I was turned onto the podcast “The Hilarious World of Depression” (Apple Podcasts, apm podcasts) when Wil Wheaton announced he was going to be a guest on the show – back on September 24th. I wasn’t really interested in the “depression” side of things – mostly I am a big fan of Wil Wheaton and like to hear him speak.
To be brutally honest, the interview wasn’t all that special for me. I’ve heard and read Wheaton’s thoughts on depression and what he deals with on a day-to-day basis – that wasn’t new. But I thought I’d give the show a chance, because the host (John Moe) is charismatic and despite hearing some familiar stories, the conversation was frank, honest, and true to the name of the show, funny.
I’ve been listening constantly since then – Margaret Cho, Neal Brennan, and John Green – and hearing about new people I’d never heard before and hearing about their struggles with depression. I think it’s important to note that despite coming from different backgrounds, their stories are all strikingly similar in terms of how depression affects them and how they cope with it.
I say that it’s important to note this because I think a lot of people suffering from depression feel that they are alone. I don’t know this for a fact, but that seems to be a common thread in all of the stories I read and hear about depression (and surprise, it’s a common thread in THWOD [excellent acronym for a show, by the way]).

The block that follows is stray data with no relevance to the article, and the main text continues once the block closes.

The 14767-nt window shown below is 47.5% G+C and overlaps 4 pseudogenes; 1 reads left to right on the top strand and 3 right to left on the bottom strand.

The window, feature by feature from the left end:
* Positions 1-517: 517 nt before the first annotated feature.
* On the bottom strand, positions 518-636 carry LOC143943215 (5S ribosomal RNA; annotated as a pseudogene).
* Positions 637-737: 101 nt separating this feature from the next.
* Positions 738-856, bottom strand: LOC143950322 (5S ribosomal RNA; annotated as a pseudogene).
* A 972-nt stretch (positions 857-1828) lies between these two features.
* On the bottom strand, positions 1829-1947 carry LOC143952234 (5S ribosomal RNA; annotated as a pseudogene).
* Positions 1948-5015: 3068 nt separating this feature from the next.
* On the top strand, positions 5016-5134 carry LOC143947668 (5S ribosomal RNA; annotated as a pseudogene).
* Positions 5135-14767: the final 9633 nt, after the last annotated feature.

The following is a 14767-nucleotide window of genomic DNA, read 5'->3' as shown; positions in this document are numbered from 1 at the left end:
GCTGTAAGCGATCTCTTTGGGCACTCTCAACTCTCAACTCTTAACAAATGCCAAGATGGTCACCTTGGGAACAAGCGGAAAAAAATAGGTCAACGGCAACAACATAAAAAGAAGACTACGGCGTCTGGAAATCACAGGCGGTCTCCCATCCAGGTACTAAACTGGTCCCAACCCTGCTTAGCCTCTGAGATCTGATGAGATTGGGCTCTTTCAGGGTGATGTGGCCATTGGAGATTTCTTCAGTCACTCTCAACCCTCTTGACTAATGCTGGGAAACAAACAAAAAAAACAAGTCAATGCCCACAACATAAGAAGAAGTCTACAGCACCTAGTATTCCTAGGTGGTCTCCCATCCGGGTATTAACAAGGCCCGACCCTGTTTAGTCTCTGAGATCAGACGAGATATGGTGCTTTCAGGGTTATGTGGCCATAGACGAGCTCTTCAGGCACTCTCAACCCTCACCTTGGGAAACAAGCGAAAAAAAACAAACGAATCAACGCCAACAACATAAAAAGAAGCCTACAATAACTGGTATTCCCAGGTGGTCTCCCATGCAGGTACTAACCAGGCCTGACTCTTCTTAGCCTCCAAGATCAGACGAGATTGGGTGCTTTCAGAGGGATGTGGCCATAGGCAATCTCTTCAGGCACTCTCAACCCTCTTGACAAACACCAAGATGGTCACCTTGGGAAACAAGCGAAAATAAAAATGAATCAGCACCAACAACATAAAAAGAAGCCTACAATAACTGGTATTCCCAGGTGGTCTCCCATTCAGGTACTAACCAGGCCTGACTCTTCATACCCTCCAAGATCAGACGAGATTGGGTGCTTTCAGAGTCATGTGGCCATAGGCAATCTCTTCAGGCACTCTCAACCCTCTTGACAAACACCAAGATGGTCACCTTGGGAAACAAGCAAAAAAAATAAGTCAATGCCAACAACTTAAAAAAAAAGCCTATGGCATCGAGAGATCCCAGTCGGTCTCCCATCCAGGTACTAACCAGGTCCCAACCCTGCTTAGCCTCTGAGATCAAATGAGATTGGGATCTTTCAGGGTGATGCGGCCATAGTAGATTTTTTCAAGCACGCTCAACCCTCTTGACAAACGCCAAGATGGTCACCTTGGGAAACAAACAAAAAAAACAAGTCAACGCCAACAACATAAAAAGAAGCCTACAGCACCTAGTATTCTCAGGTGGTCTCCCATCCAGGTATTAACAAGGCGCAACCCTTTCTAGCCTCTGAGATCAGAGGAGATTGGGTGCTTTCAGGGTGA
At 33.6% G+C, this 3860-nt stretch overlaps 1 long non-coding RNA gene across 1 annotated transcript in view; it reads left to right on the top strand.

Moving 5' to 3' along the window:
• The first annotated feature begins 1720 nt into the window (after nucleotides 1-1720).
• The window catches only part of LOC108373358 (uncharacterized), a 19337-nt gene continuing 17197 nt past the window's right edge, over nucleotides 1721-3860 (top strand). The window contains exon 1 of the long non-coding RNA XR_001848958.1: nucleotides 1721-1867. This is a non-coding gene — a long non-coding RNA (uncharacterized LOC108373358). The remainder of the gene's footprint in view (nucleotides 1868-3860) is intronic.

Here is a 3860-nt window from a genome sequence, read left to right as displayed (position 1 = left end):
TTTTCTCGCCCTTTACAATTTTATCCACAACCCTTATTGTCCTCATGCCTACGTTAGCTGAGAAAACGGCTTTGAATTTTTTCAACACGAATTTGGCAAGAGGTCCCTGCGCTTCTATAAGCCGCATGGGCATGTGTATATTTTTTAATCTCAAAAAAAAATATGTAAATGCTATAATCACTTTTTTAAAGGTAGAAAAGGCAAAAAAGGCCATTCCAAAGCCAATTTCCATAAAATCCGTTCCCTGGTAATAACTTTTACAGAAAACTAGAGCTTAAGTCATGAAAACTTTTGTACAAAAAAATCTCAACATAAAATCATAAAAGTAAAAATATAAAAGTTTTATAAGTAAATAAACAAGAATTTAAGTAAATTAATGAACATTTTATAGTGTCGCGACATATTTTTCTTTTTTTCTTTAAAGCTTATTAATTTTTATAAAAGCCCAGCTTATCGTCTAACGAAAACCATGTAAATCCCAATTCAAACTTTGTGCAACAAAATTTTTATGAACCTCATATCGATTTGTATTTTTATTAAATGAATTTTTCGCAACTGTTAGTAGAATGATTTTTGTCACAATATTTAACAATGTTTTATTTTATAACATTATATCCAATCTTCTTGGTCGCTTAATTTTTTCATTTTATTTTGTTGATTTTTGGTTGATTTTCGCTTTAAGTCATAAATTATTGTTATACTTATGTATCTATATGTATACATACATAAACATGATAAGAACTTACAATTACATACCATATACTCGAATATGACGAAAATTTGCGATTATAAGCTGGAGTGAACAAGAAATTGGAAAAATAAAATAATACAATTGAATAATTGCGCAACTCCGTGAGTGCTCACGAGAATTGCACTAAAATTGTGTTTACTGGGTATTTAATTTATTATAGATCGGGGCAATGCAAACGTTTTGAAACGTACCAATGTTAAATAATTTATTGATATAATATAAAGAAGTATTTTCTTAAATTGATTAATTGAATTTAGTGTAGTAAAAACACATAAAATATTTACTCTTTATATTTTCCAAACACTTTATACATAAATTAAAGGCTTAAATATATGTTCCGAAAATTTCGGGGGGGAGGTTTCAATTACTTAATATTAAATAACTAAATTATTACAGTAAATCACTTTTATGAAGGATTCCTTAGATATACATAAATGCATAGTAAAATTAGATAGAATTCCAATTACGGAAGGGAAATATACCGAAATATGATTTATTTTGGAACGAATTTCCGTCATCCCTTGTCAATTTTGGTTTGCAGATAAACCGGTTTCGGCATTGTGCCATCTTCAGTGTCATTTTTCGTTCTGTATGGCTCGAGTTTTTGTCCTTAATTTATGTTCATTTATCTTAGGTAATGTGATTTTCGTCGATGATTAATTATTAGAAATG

It’s also important to note that it got me thinking about myself. Am I experiencing symptoms of depression? Am I depressed? A cursory self-diagnosis says no; but it’s not something I’ve really thought about addressing before. In high school, I think I remember feeling like I was depressed. I don’t think I really was, but with less than 18 years of life experience it can be hard to tell.
The last thing that I want to do with this post is play down the seriousness of depression. We’ve all seen the cause gaining traction in media – I even wrote about the coverage this past year. What I’m trying to do is highlight the fact that it’s important to accept that depression affects a lot of people – often people whom you don’t expect. It’s a silent illness that is hard to diagnose and treat.
I’m glad that I don’t feel like I’m suffering from any form of depression. But I know some people aren’t so lucky. I’m also glad to know about this website through THWOD: Makeitok.org.
I haven’t fully taken the time to look through the website, but it looks like a very comprehensive place full of lots of knowledge about mental illness. I think it’s worth combing through, whether you feel like you need to for yourself, or to find out how to better talk about it with other people who might need help.
Thanks for reading.